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Movie Review

Steven Seagal Foils Toxic Villains in 'Fire'

September 08, 1997|GENE SEYMOUR | FOR THE TIMES

You see this guy, right? And he looks like he's the lineal descendant of a ferocious jungle cat. But, what the hey, you and your six or seven buddies take him on. In seconds, you and your buddies are lying on the ground in pieces, and he's still standing.

With me, so far? OK, here's my problem: Knowing what this cat is capable of, why do you and your six or seven buddies insist on taking him on again? And again? And AGAIN?

Understand, now, that this is a relatively minor point to deal with in "Fire Down Below." But it sufficiently represents the many improbabilities you have to live with in a Steven Seagal film.

Begin with the fact that our brooding, broad-shouldered hero has taken his avenging angel persona and dressed it in eco-populist trappings. The Environmental Protection Agency--honest!--is deploying this one-man battalion to investigate the illegal dumping of toxic waste in a Kentucky coal mine. Several people have gotten sick. A pond-ful of fish has died--as has a handful of Feds who have mysteriously died trying to get the goods on this corporate atrocity.

Seagal's character poses as a humble carpenter going from house to house near the dump site, asking questions and generally annoying so-called peace officers and local thugs, all of whom are in the employ of the slimy billionaire who's depositing poison into the Earth.

Kris Kristofferson is the baddie and he's just one of many classic country-rock stars scattered throughout the scenery. Levon Helm's the town preacher, and I guess that really is Randy Travis as a fast-drawing Fed who is not what he seems. There are also fine actors including Stephen Lang, Harry Dean Stanton and the shamefully underemployed Marg Helgenberger And Seagal is . . . well, Seagal. Which is to say he is, by turns, torpid, charming and scary, sometimes all at once. His one big dramatic moment comes in a sermon at the church, where he's exhorting the townspeople to stand up for themselves against wealthy elites. That he does so wearing a leather coat that, as one of the characters says, probably costs a year's salary of an underpaid miner says as much about Seagal's moxie as his capability in hand-to-hand combat.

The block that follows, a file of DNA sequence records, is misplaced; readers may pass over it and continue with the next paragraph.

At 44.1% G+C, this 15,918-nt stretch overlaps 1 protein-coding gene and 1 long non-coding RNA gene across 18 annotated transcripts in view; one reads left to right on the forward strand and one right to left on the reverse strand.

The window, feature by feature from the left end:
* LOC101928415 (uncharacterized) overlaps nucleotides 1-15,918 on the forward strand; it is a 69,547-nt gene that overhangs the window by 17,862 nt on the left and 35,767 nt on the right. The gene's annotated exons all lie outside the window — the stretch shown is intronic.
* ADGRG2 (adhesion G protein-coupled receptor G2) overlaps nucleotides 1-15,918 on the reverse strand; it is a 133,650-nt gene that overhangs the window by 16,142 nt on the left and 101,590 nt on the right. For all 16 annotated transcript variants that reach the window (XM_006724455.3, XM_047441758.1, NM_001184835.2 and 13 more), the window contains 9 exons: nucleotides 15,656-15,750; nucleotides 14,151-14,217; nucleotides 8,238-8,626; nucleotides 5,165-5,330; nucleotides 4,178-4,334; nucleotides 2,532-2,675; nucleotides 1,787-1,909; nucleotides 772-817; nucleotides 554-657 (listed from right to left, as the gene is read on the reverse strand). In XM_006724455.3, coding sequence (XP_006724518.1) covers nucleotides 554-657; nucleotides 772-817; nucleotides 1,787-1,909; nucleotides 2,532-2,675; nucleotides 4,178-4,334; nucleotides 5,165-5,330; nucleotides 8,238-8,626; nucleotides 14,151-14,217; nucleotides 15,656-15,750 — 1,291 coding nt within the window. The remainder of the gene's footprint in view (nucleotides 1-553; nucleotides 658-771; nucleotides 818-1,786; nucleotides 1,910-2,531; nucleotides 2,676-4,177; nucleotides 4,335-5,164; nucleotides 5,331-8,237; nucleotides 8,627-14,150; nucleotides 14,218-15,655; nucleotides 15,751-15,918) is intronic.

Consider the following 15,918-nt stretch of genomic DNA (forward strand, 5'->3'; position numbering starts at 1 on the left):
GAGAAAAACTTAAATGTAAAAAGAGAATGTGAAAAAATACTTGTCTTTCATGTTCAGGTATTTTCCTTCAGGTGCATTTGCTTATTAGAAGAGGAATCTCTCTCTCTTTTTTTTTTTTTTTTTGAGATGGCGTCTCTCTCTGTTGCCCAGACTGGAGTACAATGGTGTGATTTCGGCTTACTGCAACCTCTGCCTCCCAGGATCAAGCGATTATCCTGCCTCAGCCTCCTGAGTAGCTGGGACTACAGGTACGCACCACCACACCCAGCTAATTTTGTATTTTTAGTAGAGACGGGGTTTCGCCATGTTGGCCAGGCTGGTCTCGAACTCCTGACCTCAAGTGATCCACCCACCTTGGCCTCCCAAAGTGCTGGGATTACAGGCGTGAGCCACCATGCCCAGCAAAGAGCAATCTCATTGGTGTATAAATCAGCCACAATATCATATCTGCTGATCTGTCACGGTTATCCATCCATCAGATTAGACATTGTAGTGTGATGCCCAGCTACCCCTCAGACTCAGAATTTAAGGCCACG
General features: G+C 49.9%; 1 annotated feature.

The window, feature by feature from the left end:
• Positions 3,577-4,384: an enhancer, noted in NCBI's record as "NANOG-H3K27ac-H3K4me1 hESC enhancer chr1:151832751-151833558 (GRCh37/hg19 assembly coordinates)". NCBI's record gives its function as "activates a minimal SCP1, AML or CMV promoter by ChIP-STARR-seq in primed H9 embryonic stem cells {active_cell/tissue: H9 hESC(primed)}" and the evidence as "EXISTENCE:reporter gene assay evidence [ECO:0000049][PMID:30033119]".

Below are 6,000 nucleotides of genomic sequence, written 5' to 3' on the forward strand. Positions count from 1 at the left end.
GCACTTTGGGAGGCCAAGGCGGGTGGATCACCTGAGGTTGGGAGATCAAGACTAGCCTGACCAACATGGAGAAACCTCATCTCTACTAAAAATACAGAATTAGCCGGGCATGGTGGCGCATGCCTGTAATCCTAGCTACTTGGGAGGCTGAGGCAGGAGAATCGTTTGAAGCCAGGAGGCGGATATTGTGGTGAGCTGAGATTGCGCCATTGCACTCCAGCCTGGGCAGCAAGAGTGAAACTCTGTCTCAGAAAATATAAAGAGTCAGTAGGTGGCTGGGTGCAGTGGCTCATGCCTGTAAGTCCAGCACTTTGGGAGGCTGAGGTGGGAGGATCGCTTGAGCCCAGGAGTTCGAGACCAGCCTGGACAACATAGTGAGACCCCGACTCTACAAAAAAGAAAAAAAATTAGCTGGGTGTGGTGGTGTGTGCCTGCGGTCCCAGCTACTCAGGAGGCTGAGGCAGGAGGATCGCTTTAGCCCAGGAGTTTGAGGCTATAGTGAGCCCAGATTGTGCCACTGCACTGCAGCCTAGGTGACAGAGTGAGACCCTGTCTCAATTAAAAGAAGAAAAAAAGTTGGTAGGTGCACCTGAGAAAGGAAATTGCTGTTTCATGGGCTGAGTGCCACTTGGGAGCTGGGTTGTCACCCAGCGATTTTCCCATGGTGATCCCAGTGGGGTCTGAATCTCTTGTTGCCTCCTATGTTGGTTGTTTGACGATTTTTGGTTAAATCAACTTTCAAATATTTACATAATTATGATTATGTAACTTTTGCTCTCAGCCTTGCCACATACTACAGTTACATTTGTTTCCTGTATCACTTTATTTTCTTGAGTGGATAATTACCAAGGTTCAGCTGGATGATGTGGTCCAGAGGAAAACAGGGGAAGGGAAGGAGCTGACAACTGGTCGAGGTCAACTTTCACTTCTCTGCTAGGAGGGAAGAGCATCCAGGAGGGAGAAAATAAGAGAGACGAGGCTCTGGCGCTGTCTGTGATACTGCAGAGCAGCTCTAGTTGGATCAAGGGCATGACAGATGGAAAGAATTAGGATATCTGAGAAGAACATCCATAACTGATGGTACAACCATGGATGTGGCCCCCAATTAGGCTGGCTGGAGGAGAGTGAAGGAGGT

* MPAA: R for violence and language. Times guidelines: Lots of loud, bone-crunching mayhem--fantasy violence for some, real scary violence for the little ones.

(BEGIN TEXT OF INFOBOX / INFOGRAPHIC)

'Fire Down Below'

Steven Seagal: Jack Taggert

Marg Helgenberger: Sarah Kellogg

Stephen Lang: Earl

Brad Hunt: Orin Jr.

Kris Kristofferson: Orin Sr.

Harry Dean Stanton: Cotton

Warner Bros. presents a Seagal/Nasso Production. Director Felix Enriquez Alcala. Producers Steven Seagal & Julius R. Nasso. Screenplay Jeb Stuart and Philip Morton. Story Stuart. Co-producer Ron G. Smith. Executive producers William S. Gilmore, Stuart. Music Nick Glennie-Smith. Photography Tom Houghton. Production design Joe Alves. Editor Robert A. Ferretti. Costumes Rosanna Norton. Running time: 1 hour, 35 minutes.

* Playing at theaters throughout Southern California.

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